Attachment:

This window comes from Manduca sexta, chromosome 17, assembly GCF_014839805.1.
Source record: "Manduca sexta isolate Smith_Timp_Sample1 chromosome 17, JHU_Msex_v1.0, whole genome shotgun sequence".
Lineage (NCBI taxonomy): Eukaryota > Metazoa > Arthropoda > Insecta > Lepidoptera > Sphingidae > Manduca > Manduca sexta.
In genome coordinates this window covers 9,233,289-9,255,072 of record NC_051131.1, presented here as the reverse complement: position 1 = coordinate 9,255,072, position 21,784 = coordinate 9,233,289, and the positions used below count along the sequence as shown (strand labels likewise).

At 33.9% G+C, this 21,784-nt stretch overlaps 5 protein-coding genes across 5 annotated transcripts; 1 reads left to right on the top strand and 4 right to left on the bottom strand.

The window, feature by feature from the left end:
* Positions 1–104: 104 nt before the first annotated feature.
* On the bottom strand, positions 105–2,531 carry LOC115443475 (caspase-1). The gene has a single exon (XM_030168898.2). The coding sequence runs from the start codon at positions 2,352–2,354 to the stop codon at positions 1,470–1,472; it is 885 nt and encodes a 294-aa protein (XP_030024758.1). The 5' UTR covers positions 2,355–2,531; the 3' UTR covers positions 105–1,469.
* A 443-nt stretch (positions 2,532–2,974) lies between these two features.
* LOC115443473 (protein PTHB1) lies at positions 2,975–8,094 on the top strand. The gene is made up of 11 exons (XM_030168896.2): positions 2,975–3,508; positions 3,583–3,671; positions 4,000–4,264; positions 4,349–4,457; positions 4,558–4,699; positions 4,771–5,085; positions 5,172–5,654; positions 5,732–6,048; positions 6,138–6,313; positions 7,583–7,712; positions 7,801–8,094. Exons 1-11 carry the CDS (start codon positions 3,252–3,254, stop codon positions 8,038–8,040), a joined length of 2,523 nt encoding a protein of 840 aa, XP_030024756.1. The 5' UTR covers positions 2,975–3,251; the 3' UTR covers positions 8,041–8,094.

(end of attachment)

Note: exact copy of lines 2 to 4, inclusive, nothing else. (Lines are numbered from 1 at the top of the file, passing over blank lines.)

Source record: "Manduca sexta isolate Smith_Timp_Sample1 chromosome 17, JHU_Msex_v1.0, whole genome shotgun sequence".
Lineage (NCBI taxonomy): Eukaryota > Metazoa > Arthropoda > Insecta > Lepidoptera > Sphingidae > Manduca > Manduca sexta.
In genome coordinates this window covers 9,233,289-9,255,072 of record NC_051131.1, presented here as the reverse complement: position 1 = coordinate 9,255,072, position 21,784 = coordinate 9,233,289, and the positions used below count along the sequence as shown (strand labels likewise).